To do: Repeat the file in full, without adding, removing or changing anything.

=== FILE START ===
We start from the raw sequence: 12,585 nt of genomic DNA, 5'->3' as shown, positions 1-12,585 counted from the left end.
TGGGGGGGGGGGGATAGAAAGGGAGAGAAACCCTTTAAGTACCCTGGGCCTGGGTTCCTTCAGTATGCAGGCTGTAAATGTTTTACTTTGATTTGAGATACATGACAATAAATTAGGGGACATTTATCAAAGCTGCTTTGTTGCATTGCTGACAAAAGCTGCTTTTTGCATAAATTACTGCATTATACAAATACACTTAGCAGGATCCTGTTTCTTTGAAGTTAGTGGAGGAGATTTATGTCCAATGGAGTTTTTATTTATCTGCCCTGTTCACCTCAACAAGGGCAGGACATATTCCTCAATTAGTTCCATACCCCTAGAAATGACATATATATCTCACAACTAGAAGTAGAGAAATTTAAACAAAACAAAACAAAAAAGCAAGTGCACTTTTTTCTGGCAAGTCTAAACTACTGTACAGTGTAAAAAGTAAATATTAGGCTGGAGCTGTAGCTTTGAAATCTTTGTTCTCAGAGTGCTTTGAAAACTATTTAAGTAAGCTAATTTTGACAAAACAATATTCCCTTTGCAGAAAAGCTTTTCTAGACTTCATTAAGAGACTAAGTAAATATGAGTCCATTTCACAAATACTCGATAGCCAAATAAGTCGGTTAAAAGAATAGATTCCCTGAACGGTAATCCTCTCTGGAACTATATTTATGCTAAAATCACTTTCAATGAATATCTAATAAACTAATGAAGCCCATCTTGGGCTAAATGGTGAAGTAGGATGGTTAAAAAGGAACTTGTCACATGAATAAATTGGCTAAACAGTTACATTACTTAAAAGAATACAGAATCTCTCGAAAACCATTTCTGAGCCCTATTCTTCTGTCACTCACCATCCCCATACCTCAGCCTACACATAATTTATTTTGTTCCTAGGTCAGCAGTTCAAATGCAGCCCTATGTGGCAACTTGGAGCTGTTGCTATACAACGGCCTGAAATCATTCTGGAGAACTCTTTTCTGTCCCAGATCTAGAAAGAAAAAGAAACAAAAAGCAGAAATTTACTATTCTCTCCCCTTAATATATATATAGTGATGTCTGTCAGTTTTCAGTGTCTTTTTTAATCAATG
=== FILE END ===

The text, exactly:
We start from the raw sequence: 12,585 nt of genomic DNA, 5'->3' as shown, positions 1-12,585 counted from the left end.
TGGGGGGGGGGGGATAGAAAGGGAGAGAAACCCTTTAAGTACCCTGGGCCTGGGTTCCTTCAGTATGCAGGCTGTAAATGTTTTACTTTGATTTGAGATACATGACAATAAATTAGGGGACATTTATCAAAGCTGCTTTGTTGCATTGCTGACAAAAGCTGCTTTTTGCATAAATTACTGCATTATACAAATACACTTAGCAGGATCCTGTTTCTTTGAAGTTAGTGGAGGAGATTTATGTCCAATGGAGTTTTTATTTATCTGCCCTGTTCACCTCAACAAGGGCAGGACATATTCCTCAATTAGTTCCATACCCCTAGAAATGACATATATATCTCACAACTAGAAGTAGAGAAATTTAAACAAAACAAAACAAAAAAGCAAGTGCACTTTTTTCTGGCAAGTCTAAACTACTGTACAGTGTAAAAAGTAAATATTAGGCTGGAGCTGTAGCTTTGAAATCTTTGTTCTCAGAGTGCTTTGAAAACTATTTAAGTAAGCTAATTTTGACAAAACAATATTCCCTTTGCAGAAAAGCTTTTCTAGACTTCATTAAGAGACTAAGTAAATATGAGTCCATTTCACAAATACTCGATAGCCAAATAAGTCGGTTAAAAGAATAGATTCCCTGAACGGTAATCCTCTCTGGAACTATATTTATGCTAAAATCACTTTCAATGAATATCTAATAAACTAATGAAGCCCATCTTGGGCTAAATGGTGAAGTAGGATGGTTAAAAAGGAACTTGTCACATGAATAAATTGGCTAAACAGTTACATTACTTAAAAGAATACAGAATCTCTCGAAAACCATTTCTGAGCCCTATTCTTCTGTCACTCACCATCCCCATACCTCAGCCTACACATAATTTATTTTGTTCCTAGGTCAGCAGTTCAAATGCAGCCCTATGTGGCAACTTGGAGCTGTTGCTATACAACGGCCTGAAATCATTCTGGAGAACTCTTTTCTGTCCCAGATCTAGAAAGAAAAAGAAACAAAAAGCAGAAATTTACTATTCTCTCCCCTTAATATATATATAGTGATGTCTGTCAGTTTTCAGTGTCTTTTTTAATCAATG